Classics to Take Your Mind off Dystopia: Doris Lessing, James M. Cain, & D. H. Lawrence

Inside a coronavirus ward in California.

I am trying to cut back on reading the news.  I hate to say it’s all bad, but it  is, as you know, because you’re living through it, too.

Perhaps, I thought, as I sat in an Adirondack chair looking at the stars, it would be BETTER if I read dystopian novels rather than the news.  I  recently reread Doris Lessing’s The Four-Gated City, the fifth in her Children of Violence series,  the last part of which segues into a dystopian  collection of documents that record the experiences of Martha and her familly after a catastrophe destroys the world as we know it.  Oddly, it felt cathartic to read about a catastrophe that isn’t happening here.  The  hopeful note is:  some people do survive.

Martha Quest and her employer/sometime-lover Mark believe the inception of the disaster was in the ’60s, when suddenly nothing worked.   New items were broken when you bought them, and it was nearly impossible to report a problem to the telephone company or a store.  A freezer door would fall off a new refrigerator, and you would spend months calling the company, which would refer you to the parent company, which would eventually send an incompetent repairman who would say you should buy a new one . Or something as simple as a loose bolt or an improperly attached bit of plastic would be responsible for blowing up a  manned space craft. And the air and water had long been  poisoned (like ours), people are shattered into mental illness by noise pollution, and there are unreported  nuclear plant disasters.  And after the final catastrophe, many are born mutants.  Mark’s son Francis grimly works in a refugee camp in Africa where children are  born two-headed .  But Martha, somewhere on an island where the community has a hard life, reports their  children look normal, but are often born with different kinds of brains–psychic abilities, for instance.  And she hopes they never get rescued, because she mistrusts the scientists.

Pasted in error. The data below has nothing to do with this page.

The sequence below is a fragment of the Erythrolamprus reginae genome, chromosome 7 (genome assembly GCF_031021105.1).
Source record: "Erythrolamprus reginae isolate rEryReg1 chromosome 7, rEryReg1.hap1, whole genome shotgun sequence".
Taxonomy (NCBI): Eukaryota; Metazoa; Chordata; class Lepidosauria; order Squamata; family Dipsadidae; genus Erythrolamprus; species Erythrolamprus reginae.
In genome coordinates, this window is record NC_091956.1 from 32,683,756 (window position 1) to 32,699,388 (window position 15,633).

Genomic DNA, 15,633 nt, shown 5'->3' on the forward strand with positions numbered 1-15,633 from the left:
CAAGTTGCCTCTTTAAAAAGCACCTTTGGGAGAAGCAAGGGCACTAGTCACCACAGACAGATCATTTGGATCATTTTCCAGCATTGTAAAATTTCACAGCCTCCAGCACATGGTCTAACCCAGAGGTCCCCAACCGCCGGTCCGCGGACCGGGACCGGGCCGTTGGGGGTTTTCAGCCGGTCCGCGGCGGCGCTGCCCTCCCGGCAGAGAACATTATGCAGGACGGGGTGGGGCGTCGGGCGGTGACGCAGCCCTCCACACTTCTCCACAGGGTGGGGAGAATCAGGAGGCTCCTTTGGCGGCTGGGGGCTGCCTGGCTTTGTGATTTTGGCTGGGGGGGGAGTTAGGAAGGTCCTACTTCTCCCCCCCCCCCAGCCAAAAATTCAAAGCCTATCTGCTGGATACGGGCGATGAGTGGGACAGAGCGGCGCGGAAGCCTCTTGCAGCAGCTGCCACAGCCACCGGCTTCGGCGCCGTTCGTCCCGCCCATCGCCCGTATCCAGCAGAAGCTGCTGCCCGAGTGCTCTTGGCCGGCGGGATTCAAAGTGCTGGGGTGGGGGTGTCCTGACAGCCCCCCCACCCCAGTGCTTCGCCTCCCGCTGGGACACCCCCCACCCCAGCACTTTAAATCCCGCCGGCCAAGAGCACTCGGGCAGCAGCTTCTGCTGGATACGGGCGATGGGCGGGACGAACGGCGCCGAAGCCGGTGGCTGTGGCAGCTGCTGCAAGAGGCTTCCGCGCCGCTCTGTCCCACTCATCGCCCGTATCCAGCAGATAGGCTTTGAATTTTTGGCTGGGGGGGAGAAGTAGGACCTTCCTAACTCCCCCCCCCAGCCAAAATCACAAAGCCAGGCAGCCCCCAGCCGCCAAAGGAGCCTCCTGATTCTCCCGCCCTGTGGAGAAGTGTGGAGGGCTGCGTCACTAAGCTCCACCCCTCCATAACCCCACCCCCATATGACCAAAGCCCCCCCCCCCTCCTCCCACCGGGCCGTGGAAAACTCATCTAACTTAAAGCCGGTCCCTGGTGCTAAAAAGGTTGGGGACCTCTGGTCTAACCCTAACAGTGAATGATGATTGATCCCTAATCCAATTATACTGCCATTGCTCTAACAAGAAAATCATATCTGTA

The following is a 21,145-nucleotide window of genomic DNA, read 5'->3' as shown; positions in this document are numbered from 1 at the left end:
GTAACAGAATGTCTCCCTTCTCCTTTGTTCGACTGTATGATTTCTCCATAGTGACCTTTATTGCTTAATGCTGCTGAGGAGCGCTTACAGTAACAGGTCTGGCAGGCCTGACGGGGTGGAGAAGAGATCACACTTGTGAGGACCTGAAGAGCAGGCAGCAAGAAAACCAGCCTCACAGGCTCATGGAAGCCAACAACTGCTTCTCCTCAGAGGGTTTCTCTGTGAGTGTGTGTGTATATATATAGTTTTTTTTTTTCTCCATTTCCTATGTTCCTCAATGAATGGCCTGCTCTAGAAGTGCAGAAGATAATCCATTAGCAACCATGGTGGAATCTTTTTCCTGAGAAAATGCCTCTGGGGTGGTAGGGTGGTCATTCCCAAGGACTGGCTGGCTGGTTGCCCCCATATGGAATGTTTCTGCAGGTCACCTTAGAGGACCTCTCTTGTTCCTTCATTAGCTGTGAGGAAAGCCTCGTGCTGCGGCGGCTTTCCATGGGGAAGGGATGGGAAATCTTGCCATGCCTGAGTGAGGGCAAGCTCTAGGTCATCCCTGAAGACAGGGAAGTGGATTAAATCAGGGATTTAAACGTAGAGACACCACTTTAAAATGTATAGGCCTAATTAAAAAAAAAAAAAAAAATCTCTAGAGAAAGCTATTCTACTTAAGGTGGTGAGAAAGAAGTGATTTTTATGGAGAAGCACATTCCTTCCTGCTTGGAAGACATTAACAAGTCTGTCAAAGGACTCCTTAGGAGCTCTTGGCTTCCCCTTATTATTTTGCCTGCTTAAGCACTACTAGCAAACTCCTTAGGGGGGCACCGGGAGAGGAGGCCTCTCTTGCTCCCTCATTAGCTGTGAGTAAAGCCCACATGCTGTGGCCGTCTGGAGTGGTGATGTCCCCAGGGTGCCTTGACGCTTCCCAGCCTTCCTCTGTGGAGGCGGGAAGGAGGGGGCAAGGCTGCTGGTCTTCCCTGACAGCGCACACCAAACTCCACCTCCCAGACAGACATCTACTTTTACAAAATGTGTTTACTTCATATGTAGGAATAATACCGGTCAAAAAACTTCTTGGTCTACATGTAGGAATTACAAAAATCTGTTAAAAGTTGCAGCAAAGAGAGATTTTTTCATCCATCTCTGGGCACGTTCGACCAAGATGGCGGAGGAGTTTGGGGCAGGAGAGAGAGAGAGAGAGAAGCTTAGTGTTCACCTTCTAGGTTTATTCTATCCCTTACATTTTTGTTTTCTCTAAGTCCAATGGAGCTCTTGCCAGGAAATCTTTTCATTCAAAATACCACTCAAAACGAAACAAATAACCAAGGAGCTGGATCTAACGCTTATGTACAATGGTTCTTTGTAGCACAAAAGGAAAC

Well, that’s very Doris Lessing.  The book was published in 1969, and her disaster takes place in the late ’70s. Let us hope that we never have such a disaster.

Alas,  record numbers of Covid-19 cases have been reported in Southern states and California now that things are reopening.  At the end of last week in Oklahoma, the number of cases skyrocketed, and there was a new wrinkle:  54% of the cases were among people age 18-34.  The number of new cases among older people was, bizarrely, down.  


I adored James M. Cain’s masterpiece, Mildred Pierce (1941), a psychological novel that dissects the dynamics of work and surviving the Depression.  Mildred Pierce, a  young woman in her late twenties, is raising  two daughters alone after her husband’s business crashes and he has an affair with another woman.  She is determined not to lose the house and to keep up the middle-class lifestyle, but bitterly discovers she is qualified for nothing. So she becomes a waitress, a  job she conceals because she doesn’t want to embarrass her daughters.  But after she  starts selling her pies to restaurants, she opens her own fried chicken restaurant. Her climb to wealth–a woman who had been  told her housewife skills would get her nowhere–is  fascinating.  Alas, she has one problem:  she worships her sociopathic daughter Veda, a cold, calculating girl who  actually co-opts Mildred’s upper-class polo-playing boyfriend.

I couldn’t put this down!  Cain’s style is spare and elegant, his portrait of Mildred unforgettably realistic, and his dialogue pithy and slangy.  This is my favorite book of the summer so far.  Somehow I never thought I would enjoy a book by the author of The Postman Always Rings Twice.  (Hated the movie.)